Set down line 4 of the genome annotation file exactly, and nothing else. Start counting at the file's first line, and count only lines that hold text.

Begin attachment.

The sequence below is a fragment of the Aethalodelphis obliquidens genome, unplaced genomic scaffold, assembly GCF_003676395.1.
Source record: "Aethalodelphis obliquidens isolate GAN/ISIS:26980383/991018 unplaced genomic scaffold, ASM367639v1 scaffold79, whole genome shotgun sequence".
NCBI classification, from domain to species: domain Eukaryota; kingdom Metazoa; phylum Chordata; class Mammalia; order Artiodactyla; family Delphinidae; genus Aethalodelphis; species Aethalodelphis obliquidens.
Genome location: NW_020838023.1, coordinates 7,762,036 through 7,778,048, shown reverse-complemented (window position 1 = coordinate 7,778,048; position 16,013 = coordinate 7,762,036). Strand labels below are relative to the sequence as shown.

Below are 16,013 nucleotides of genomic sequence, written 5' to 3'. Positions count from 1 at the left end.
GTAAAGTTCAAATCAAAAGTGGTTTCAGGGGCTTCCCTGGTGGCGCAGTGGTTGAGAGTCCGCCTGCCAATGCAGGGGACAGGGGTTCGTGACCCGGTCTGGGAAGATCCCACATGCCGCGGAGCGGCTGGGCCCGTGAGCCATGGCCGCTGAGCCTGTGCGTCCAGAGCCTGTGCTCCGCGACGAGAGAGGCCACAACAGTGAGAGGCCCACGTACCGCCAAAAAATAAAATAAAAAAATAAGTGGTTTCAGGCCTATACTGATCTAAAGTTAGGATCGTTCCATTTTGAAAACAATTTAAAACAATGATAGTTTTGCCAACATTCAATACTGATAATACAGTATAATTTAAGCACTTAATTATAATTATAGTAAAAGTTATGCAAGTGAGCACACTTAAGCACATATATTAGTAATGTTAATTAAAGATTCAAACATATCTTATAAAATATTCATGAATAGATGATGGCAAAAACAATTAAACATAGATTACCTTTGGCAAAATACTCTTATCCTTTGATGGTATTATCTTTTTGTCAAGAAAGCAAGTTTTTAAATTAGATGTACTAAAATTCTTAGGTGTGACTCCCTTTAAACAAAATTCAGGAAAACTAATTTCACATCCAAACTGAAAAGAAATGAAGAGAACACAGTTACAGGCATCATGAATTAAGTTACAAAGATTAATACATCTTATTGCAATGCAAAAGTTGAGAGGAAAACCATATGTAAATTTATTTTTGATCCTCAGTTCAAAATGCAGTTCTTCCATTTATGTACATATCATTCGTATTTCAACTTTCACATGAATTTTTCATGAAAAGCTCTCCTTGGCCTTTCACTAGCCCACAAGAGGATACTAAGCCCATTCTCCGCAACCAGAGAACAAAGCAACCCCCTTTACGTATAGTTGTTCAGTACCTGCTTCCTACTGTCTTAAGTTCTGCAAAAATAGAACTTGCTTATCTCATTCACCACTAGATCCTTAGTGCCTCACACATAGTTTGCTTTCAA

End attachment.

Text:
Genome location: NW_020838023.1, coordinates 7,762,036 through 7,778,048, shown reverse-complemented (window position 1 = coordinate 7,778,048; position 16,013 = coordinate 7,762,036). Strand labels below are relative to the sequence as shown.